At Sea Hear Now 2022, Local Bands Seized Bigger Stages

Icons like Stevie Nicks and Green Day headlined this year's Sea Hear Now, but the Asbury Park festival let local bands shine as well.

The Vansaders
The Vansaders perform on Sea Hear Now's Park Stage. Photo by Michael Ryan Kravetsky for Sea Hear Now 2022

Zach Moyle remembers riding to the Asbury Park boardwalk last September in search of Eddie Vedder’s voice.

Moyle didn’t have a ticket to Sea Hear Now, Asbury’s annual beach bash, in 2021, but the Ocean Township resident knew he would be able to hear Vedder’s headlining Pearl Jam echo beyond the beach. The trip proved successful, but Moyle decided he wanted to be within the festival’s grounds in 2022 with one of his inspirations, Green Day, headlining the second night of the jamboree’s fourth edition.

“I would have been here no matter what this year,” he insisted.

Once again, Moyle did not have a ticket for the three-stage festival, which took place over the weekend and also featured Stevie Nicks, the Backseat Lovers, Gary Clark Jr., My Morning Jacket, Wet Leg, Michael Franti & Spearhead, Cage the Elephant, The Head and the Heart, and more. Instead, Moyle and his alternative band, Lost In Society, were one of four Asbury-based groups tasked with kicking things off early on Saturday and Sunday. The eclectic Dogs In A Pile and indie-pop Dentist opened the festival on Saturday afternoon, while Lost In Society and the Vansaders were the first to rock on Sunday.

Lost In Society played Sea Hear Now’s Sand Stage on Sunday. Photo by Brittany Hallberg for Sea Hear Now 2022

“This is the biggest scale we’ve done as far as headliners like Green Day and stuff. For it to be in our backyard is pretty rad,” said Moyle, Lost In Society’s lead singer and a guitarist. “It’s like, ‘Oh, yeah, let’s play a festival with Green Day and then walk home.’”

The gig was special for Moyle, who added that he was wearing a Green Day shirt when he first met Lost In Society’s bassist and backup vocalist, Nick Ruroede, 18 years ago. But the chance to be part of Sea Hear Now, which also includes art and surfing, benefited each hometown act. An influx of followers and streams accompanied the festival’s lineup announcement in March.

“We definitely saw a bump in everything, a lot more engagement,” said Vansaders bassist and Red Bank resident Kyle Zupe. “A lot more people feeling like, ‘Hey, one of our own is doing this cool thing,’ and a lot of people rallying behind us.”

And then there was the event itself, which gave each band a chance to play on bigger stages—before bigger crowds—than the local venues they’re accustomed to.

“We’re so used to playing here,” said Vansaders frontman and guitarist Doug Zambon, referring to Asbury, where he lives. “I walk by Convention Hall every day. It’s just awesome to be able to be on a real stage in the tiny town that we’re from. We’re used to playing tiny, little, cramped spaces.”

Sea Hear Now, meanwhile, draws upwards of 30,000 people to Ocean Avenue, where two stages sit on opposite ends of the beach. Bradley Park hosts another stage, and there’s also the pop-up Transparent Clinch Gallery, where artists can play additional intimate sets—which is exactly what Dogs In A Pile did.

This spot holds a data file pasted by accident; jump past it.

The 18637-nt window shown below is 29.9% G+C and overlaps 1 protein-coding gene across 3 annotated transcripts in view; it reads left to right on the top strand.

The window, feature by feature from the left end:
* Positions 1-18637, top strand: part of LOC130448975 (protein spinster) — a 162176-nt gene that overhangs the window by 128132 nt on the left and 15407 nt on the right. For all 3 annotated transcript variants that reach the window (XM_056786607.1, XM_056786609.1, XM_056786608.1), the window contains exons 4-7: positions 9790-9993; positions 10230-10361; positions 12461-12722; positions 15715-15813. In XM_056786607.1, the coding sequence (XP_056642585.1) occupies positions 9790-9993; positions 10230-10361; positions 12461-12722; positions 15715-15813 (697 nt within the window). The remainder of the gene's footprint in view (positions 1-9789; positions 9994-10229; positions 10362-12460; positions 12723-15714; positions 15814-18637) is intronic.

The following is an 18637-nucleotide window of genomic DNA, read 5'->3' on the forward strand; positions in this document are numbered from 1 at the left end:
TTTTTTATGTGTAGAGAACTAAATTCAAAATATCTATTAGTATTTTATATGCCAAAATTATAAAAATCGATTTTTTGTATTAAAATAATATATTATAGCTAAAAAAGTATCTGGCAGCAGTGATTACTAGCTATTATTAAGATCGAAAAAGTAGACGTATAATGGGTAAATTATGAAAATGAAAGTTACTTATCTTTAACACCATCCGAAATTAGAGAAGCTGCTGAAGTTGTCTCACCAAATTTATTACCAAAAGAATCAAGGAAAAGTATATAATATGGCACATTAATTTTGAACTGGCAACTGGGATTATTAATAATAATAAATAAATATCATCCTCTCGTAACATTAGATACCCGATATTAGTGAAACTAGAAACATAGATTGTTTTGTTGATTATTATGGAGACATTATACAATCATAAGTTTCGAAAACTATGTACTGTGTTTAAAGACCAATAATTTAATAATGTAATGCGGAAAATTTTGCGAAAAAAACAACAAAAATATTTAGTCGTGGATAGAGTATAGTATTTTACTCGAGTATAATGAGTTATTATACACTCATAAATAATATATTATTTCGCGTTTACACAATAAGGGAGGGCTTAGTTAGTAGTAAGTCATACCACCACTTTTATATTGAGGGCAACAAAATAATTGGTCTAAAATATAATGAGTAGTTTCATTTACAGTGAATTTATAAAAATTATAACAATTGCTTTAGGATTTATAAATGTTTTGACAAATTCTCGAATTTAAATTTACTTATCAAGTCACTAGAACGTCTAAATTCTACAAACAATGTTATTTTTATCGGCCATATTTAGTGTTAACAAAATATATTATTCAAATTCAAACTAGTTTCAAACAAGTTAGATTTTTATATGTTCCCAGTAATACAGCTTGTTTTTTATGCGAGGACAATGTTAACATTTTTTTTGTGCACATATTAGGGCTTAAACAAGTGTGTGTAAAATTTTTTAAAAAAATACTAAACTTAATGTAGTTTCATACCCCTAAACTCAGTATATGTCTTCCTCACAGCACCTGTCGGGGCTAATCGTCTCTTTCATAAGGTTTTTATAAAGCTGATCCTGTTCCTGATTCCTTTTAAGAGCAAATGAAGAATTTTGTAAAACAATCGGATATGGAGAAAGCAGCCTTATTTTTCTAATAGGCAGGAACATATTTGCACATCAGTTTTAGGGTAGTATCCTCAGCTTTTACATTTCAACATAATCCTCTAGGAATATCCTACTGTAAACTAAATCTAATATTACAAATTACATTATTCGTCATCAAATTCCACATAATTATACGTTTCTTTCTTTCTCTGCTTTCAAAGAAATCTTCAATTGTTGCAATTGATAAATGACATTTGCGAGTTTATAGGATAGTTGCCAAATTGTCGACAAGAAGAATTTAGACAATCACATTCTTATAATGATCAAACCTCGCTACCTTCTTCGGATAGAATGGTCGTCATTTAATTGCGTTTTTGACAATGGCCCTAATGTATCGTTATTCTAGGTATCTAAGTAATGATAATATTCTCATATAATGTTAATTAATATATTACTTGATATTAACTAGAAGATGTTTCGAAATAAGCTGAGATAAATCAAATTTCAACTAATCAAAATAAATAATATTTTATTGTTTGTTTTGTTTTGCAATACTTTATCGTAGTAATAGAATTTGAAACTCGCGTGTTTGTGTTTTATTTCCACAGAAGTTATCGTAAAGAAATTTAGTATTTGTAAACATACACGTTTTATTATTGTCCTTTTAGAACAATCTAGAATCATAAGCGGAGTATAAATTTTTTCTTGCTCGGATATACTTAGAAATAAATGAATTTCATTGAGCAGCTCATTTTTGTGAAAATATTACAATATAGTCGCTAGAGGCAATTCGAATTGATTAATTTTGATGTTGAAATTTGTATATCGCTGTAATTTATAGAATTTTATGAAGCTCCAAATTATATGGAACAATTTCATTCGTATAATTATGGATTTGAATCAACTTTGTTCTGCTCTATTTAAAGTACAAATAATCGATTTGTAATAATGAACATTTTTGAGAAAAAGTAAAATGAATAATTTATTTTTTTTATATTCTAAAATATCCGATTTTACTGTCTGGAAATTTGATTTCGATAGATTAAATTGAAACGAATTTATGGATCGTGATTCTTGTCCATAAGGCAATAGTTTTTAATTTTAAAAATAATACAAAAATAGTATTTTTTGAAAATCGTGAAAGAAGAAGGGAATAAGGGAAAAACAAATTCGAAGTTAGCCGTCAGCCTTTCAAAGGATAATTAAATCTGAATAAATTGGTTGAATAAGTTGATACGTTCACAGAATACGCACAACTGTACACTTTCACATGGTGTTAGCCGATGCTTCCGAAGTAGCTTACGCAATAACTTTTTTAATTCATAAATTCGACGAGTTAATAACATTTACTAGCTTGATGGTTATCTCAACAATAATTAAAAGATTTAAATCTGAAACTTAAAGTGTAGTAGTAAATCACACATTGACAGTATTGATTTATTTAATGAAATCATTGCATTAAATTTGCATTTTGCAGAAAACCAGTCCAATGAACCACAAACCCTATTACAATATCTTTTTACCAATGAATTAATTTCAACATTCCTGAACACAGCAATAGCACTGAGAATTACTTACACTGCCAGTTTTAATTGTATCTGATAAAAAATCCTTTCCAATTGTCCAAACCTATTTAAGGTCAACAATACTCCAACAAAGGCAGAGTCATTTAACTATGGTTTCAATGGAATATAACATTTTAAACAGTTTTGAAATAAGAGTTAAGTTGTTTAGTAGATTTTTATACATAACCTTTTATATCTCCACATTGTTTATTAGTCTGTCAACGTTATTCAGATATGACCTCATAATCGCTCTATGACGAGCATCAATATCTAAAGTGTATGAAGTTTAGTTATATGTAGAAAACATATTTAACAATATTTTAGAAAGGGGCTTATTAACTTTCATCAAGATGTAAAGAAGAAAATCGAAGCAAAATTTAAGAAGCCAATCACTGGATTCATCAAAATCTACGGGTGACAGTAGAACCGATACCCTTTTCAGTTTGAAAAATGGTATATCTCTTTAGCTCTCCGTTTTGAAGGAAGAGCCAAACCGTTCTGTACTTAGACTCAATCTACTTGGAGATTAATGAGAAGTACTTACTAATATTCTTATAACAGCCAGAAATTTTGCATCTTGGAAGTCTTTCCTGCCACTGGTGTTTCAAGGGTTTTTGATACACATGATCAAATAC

Left to right: Dogs In A Pile played an extra set inside the Transparent Clinch Gallery, while Dentist jammed out on the Sand Stage. Photos by Michael Ryan Kravetsky for Sea Hear Now 2022

While tens of thousands of people did not pass through the gates in time for the Jersey bands, plenty of festival-goers lent their support. Moyle and the Vansaders acknowledged some nerves despite being on home turf, but said there were enough recognizable faces in the crowd to keep things familiar.

“So many people came that we’re close with,” Moyle said. “I’m looking out, and every few people I knew. So it feels like home.”

The four previously mentioned bands were not the only Garden State performers at Sea Hear Now, as Fletcher secured a prime-time slot at 8 pm on Saturday. The breakthrough pop star, who grew up in Manasquan and Wall, covered Bruce Springsteen’s “I’m On Fire.” She also shared an unreleased track, appropriately titled, “The Jersey In Me,” which brought friends and family to the stage.

While Fletcher, who’s garnered more than 1 billion online streams, would have stood out at Sea Hear Now even without local roots, the other Jersey musicians benefited from the festival’s commitment to highlighting Asbury’s internal talent.

“We have bands that are from New Jersey who travel the country and the world,” Tim Donnelly, who co-founded Sea Hear Now with Danny Clinch, told New Jersey Monthly in July. “They come home and they carry the Asbury Park and New Jersey flags with them wherever they go.”

The invites are certainly appreciated, especially by smaller groups that don’t typically play festivals or set stages for iconic acts. But there’s also a sense that an event this large needs to have some Jersey Shore flavor in a city like Asbury Park.

“I mean, I think it’s appropriate,” Zambon said. “It’s a music town, you know? I want to be clear: [We’re] totally grateful, but locals should be in this festival. The town is built on local music. So it just makes sense.”

Adds Moyle: “It means a lot to the scene. It really does.”

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